"Lloyden Park doesn't change much," Rosemary Maulbetsch says. She knows her neighborhood well. She and her husband John have lived in this neighborhood of 86 neatly manicured homes for 32 years.
The area was once owned by Joseph B. Coryell, who bought his home in 1902 for $30,000. His estate was subdivided in 1927, and most of the development took place in the 1940's, dividing the land into mostly one-third acre lots. Home styles run the gamut from a Streamlined Moderne built for the 1939 World's Fair, to traditional, complete with picket fence. Tear-downs are rare in this part of town, but remodeling is common.
There is less of a rural and a more neighborhood feel to Lloyden Park. The neighborhood is zoned for smaller lots than the rest of Atherton. Sidewalks and underground utilities, eschewed elsewhere in Atherton, encourage walking and socializing. "If you have dogs or kids then you know everyone in short order," Ms. Maulbetsch says.
Most of the residents send their children to private schools. Lloyden Park is part of the Redwood City school system, whereas the rest of Atherton has access to the Menlo Park school system.
Michelle Hayes and her husband Steve were well aware of the discrepancy when they moved to Lloyden Park 22 years ago. However, they wanted to provide their four children with the same kind of wholesome childhood they had growing up in the Midwest.
Ms. Hayes fondly remembers the neighborhood Christmas caroling, where one of the residents always played Santa; Fourth of July plays, bicycle parades, Easter egg hunts and other group activities. "We're within easy walking distance to Holbrook Palmer Park and the library," she adds.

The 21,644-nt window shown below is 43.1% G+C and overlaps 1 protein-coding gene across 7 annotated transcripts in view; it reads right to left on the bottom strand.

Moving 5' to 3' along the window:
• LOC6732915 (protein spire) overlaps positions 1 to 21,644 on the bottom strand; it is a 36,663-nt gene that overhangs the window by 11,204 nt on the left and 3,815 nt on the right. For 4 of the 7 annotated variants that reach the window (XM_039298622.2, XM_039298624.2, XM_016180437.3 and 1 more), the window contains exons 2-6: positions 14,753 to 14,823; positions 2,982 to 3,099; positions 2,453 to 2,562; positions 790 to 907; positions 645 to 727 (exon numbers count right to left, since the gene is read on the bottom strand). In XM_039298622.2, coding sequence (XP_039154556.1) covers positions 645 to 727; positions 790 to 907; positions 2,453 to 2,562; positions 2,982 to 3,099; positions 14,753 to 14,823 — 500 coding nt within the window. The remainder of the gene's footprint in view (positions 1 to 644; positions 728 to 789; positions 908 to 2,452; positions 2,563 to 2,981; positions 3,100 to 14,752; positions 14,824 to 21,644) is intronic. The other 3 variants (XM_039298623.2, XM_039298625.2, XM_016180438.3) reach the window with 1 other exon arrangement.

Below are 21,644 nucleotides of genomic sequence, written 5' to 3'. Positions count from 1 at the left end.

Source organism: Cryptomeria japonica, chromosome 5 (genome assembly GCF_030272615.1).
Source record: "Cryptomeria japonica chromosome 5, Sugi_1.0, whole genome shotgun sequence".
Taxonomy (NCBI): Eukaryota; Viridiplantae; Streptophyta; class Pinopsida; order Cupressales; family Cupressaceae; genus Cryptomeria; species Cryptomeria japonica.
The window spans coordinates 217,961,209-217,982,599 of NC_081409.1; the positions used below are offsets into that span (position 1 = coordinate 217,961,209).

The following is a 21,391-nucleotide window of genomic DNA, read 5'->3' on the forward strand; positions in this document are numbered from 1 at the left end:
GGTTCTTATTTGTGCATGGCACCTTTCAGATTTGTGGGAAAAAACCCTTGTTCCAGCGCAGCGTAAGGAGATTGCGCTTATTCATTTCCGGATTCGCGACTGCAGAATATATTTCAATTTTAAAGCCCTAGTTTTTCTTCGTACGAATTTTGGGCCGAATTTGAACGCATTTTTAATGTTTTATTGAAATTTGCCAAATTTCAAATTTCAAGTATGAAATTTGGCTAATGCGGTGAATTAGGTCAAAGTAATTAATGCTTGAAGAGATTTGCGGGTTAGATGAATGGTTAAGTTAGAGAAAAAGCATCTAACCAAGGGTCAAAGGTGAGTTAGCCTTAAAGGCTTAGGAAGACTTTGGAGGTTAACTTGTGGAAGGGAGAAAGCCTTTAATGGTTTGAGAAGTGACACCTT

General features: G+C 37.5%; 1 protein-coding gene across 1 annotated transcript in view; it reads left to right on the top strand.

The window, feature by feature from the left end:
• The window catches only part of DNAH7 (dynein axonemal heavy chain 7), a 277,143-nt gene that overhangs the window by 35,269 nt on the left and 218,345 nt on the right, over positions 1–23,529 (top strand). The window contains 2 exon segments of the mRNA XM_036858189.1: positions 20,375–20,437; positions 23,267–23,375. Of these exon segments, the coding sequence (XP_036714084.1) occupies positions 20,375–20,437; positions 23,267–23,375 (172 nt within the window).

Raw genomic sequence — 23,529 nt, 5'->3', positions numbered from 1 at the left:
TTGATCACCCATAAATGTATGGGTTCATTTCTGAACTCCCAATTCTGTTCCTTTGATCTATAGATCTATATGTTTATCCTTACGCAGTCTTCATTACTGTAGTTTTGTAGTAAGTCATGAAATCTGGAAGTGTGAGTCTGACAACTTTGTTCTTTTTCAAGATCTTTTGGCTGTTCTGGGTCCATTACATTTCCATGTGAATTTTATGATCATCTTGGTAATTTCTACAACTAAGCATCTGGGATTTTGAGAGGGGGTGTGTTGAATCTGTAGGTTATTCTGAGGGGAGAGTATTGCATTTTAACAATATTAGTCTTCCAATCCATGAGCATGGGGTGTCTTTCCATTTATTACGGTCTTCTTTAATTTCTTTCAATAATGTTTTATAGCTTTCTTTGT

Lloyden Park was quieter when Ms. Maulbetsch first moved there. She lives across the street from a property that abuts the train tracks. "When I first moved here, there were 44 trains a day. Now there are 96. I used to like the sound of the train when it was serving Atherton. But now they only stop here on weekends," she says.
Caltrain may affect the neighborhood in other ways. Ms. Maulbetsch is a member of the Atherton Rail Committee, which meets once a month. They have been discussing such issues as restoring daily service, electrification, and High-Speed Rail service.
"About 80 trees would have to be cut down in Atherton to make way for overhead wires if diesel were replaced," she says. The construction of raised tracks for High-Speed Rail service could also seriously impact the community, she adds, so the committee is looking into alternatives.
Ms. Hayes describes the neighborhood as "charming, friendly, and quaint. I know that doesn't sound original, but it's accurate."
FIRE STATION: 32 Almendral Ave., Atherton
PARK: Holbrook Palmer Park, 150 Watkins Ave., Atherton
NEIGHBORHOOD ASSOCIATION: Lloyden Park Homeowners' Association, David Barca, president, 650-368-1427
PUBLIC SCHOOLS: Redwood City School District —Selby Lane School, 170 Selby Lane, Atherton; Kennedy Middle School, 2521 Goodwin Ave., Redwood City; plus magnet schools
Sequoia Union High School District — Menlo-Atherton High School, 555 Middlefield Road, Atherton
SHOPPING: Downtown Menlo Park
MEDIAN 2008 HOME PRICE: $2,175,000 ($1,450,000-$2,550,000)
HOMES SOLD: 4